Wild horses are really something you only read about, hear about, dream about as a kid. You see photographs of scarred stallions battling with sharp teeth and hooves, you watch films of large harems galloping across the plains. It looks so far away from civilization, like only a few people have ever been amongst these untamed Equines. You envision huge, never-ending herds reminiscent of those of the great buffalo in early America. In reality, these herds are small, approchable, accessable, and true mustangs are an even scarcer breed. Many, many years ago, the Spanish Conquistadors brought their compact and hardy horses to the New World in the conquest of the uncharted Western continents. These horses were bred to be strong, versatile, able to fit (in large numbers) on the small ships carrying Spaniards to the mysterious distant lands. The horses came in beautiful colours like dun, grulla and grullo, roan, and jet black. Short, thick legs, hard hooves, distinct sloping croups, low-set tails, and muscular necks defined this Spanish stock. Escapees and releases from this minute original band formed the beginnings of the modern-day Pryor Mustang herds. Blood testings and study of the conformation of the Pryors have confirmed this story. Genetically unique and running rich through the veins of American heritage, the Pyror wild horses are a breed like no other.
While larger herds of escaped domestic horses of all breeds roam Nevada and other states of the like, the Pryors are no random bunch. While all horses are special in their own ways and rights, the tough little Pryors hold a distinct place in our nation's history and environment. Dwelling in the first ever government-designated wild horse range, they are protected by the Beureau of Land Management (BLM). Under threat from lawsuits, radical animal rights activists (ironically), their [the horses] own decision to stay in areas of low food availability, inadequate public education, and of course predators, these mustangs have a lot to worry about (but they have great people working for their well being!).
The BLM and related mustang protection representatives use PZP's, a contraceptive drug, on select-aged mares to help control the population. Because the range is only so large, it can only support a certain number of horses. The PZP's don't work 100% of the time, however. Small roundups are necessary to assist in the goal of subdueing the effects of overbreeding, thus keeping the herd at a healthy and sustainable level.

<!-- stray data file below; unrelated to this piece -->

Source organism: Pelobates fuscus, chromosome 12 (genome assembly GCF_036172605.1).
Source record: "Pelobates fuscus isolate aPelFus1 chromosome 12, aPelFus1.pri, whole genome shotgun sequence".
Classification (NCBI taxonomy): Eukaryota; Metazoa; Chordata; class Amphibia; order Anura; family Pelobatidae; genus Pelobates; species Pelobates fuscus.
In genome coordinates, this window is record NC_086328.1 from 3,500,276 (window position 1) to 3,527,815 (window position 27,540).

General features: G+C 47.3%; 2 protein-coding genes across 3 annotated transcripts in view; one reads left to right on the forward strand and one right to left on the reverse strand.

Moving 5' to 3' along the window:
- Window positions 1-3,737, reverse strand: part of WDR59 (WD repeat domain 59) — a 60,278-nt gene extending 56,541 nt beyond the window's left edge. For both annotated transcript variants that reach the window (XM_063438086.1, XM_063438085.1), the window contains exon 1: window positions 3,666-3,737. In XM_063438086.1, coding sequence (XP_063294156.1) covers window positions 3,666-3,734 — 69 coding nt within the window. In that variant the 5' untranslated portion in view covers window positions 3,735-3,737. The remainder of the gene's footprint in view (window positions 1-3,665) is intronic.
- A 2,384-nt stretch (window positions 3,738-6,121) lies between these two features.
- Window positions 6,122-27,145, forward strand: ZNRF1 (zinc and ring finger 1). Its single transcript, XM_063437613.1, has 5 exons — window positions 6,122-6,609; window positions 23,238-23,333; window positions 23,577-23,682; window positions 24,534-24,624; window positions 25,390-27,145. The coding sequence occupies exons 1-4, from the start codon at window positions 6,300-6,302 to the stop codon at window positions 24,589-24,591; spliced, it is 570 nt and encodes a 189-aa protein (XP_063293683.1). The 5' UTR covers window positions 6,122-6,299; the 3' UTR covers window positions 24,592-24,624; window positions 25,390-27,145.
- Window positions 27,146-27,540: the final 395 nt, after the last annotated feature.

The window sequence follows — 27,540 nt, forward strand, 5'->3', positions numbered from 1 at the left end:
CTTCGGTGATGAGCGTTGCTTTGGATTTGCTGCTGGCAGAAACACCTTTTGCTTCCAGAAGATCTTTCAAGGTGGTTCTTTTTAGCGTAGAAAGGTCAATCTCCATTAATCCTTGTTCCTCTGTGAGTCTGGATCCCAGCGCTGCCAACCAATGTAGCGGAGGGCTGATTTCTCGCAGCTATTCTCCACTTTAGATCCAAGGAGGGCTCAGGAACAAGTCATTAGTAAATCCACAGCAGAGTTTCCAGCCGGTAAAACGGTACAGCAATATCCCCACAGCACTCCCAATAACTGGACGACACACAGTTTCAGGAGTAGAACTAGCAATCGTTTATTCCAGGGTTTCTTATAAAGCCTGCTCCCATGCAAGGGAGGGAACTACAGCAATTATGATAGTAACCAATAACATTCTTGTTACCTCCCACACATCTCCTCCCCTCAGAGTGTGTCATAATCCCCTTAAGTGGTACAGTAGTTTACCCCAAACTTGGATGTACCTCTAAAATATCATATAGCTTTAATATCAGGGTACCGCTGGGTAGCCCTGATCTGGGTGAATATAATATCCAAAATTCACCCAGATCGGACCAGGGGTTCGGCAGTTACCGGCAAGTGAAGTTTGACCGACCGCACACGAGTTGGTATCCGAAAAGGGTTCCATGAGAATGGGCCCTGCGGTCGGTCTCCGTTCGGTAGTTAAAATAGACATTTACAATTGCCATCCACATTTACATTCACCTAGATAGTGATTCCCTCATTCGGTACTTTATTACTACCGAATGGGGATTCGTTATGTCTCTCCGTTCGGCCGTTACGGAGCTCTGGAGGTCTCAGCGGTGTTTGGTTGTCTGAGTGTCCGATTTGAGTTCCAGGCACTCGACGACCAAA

If you've ever watched the documentary 'Cloud: Wild Stallion of the Rockies', you would know of the Pyrors. Although, the facts and names displayed and shared in these films are not all correct. I don't take sides, and don't wish to represent either side, but please, if you'd like to know more about the horses visit Pryor Mountain Wild Mustang Website. Lawsuits have previously prevented water catchments, roundups, and contraception drugs for the herd and have maimed the Pryor conservation efforts. Since the horses stay by the only available water in the range, they consequently are in the area of the lowest food quality. By placing water catchments strategically throughout the lower hills of the Pryor mountains, it is hoped that the horses will stay there with the better food supply. This will allow there to be fewer roundups. It's a nice thought to want the horses free from any human contact, but unfortunately it's necessary for their health. The Pryor horses are currently in good hands and things are going well!
The list of what needs to be done is a long one, but first and foremost is to educate the public. They need know the critical situation that these horses are in and how to help.
So how can you help America's last wild horses? GET EDUCATED!
*Donate to or visit the Pryor Mountain Wild Mustang Center in Lovell, WY*
*Tell others of the mustangs and how they can help*
*Do purchase literature with proper information (like America's Last Wild horses by Hope Ryden or Among Wild Horses by Lynne Pomeranz)*
For Further Information:
And now for a small tour of the herd! These photos were taken with a 500mm lens and cropped.
Mescelero and Fortunatas after a tense 'discussion'.
Two Boots leads his family away from Doc (another stallion).
Dove is chased by Mescelero.
Flint's yearling prances around.
Blanca leads her new (female) foal!
Cloud, looking weary with age, grazes.
Two stallions fight in the distance.